Starting from experiences of the the philosophical and legal-historical project "The School of Salamanca. A digital collection of sources and a dictionary of its juridical-political language", this article discusses an experimental approach to the Semantic Web.1 It lists both affirmative reasons and skeptical doubts related to this field in general and to its relevance for the project in particular. While for us the general question has not been settled yet, we have decided early on to discuss it in terms of a concrete implementation, and hence the article will also describe preliminary goals and their implementation along with practical and technical issues that we have had to deal with.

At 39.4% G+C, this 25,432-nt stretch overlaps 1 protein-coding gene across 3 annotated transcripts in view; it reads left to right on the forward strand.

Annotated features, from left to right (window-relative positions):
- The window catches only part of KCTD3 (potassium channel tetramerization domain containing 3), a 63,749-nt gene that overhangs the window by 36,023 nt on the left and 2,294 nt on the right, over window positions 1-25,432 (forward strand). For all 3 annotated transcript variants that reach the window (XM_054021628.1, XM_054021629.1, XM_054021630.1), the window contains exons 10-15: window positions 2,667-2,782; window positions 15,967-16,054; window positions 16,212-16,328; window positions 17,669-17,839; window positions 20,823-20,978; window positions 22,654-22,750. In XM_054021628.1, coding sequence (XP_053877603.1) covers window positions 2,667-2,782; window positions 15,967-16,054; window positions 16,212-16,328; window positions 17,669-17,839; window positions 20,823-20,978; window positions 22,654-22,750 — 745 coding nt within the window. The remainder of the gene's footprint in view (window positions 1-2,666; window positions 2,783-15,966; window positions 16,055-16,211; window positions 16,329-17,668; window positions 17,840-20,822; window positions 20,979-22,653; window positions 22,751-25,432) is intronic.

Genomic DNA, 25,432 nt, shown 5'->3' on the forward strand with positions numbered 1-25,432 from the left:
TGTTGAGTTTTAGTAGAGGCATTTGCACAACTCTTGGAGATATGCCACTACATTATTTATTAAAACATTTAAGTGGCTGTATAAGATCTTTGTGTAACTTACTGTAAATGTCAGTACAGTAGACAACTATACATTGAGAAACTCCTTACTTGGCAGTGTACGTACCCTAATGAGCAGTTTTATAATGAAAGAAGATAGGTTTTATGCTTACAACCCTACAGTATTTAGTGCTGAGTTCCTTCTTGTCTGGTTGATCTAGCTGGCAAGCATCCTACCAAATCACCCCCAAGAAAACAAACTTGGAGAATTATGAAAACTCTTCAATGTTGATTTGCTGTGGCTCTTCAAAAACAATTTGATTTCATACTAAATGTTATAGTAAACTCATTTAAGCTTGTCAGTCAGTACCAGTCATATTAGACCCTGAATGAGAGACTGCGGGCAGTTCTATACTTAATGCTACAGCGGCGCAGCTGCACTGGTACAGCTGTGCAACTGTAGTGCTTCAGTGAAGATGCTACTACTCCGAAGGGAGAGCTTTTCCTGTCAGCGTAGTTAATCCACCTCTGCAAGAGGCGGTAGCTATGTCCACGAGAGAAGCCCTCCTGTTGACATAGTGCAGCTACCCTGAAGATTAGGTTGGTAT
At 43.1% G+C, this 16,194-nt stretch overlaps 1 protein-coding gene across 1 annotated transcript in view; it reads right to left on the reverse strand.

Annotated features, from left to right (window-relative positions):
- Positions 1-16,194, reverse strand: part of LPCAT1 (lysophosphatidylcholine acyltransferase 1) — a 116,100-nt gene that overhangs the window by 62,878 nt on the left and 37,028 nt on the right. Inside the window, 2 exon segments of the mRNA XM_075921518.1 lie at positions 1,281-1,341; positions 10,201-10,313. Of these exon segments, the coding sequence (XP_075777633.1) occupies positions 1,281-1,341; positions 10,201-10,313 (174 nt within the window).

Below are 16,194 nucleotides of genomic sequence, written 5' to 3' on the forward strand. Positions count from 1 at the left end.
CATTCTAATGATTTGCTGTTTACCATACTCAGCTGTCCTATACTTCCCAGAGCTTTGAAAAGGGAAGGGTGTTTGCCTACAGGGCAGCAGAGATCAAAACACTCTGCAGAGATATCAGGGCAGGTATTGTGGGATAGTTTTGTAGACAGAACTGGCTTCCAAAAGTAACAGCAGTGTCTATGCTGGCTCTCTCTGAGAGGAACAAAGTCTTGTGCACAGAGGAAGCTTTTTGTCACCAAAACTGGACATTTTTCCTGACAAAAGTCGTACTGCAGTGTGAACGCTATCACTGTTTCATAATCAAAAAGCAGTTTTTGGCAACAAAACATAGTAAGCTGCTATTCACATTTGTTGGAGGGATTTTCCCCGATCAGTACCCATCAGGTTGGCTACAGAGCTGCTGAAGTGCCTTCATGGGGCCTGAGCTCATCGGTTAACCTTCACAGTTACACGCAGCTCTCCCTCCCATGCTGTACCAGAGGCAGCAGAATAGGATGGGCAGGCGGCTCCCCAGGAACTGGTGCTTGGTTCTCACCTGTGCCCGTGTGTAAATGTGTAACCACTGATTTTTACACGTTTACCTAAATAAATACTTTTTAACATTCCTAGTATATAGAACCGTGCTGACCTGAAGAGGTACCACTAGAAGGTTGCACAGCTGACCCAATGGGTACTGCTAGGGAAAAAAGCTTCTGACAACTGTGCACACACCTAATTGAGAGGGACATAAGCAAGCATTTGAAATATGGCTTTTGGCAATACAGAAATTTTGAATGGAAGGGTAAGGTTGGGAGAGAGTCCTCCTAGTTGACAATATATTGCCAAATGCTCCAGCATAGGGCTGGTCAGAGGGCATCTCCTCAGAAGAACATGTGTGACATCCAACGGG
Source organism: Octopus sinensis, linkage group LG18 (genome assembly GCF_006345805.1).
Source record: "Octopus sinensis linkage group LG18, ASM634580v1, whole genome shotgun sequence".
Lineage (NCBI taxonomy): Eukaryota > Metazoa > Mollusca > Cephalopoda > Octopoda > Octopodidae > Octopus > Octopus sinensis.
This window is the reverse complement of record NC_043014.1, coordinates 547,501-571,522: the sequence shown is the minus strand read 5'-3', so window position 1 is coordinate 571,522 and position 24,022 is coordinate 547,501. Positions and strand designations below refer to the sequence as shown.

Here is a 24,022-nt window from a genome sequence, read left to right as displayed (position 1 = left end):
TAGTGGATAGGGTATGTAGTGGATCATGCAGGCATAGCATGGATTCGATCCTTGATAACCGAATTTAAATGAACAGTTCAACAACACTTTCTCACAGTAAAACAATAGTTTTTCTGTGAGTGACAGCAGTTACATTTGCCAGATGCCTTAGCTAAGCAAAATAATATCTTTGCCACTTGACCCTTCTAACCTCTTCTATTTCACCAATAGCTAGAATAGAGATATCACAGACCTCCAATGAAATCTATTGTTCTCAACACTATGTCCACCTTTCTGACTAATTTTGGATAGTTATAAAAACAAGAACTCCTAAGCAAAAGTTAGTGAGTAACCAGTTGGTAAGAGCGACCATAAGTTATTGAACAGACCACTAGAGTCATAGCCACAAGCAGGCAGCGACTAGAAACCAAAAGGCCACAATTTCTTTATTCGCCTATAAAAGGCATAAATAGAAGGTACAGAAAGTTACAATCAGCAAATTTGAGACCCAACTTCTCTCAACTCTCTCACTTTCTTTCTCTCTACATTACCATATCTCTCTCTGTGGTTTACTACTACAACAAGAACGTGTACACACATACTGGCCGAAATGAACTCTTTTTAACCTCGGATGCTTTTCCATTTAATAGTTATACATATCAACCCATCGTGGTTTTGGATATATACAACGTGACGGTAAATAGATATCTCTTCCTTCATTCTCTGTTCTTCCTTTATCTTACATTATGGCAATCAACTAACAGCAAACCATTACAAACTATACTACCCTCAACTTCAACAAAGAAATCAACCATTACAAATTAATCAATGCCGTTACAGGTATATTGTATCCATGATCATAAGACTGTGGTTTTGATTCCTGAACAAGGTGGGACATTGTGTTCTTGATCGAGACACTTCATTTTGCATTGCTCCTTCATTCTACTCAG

In the process, we have encountered a few difficult questions that — as far as we could determine — involve (arguably) systematic tensions between key technologies and traditional scholarly customs. The most important one concerns referencing and citation. In the following, I will describe a referencing scheme that we have implemented. It attempts to combine a canonical citation scheme, some technologies known primarily from semantic web contexts and a permalink system. Besides the details of our particular technical approach and the very abstract considerations about risks and benefits of the semantic web, I will point out some considerable advantages of our approach that are worthwhile pursuing independently of a full-blown semantic web offering.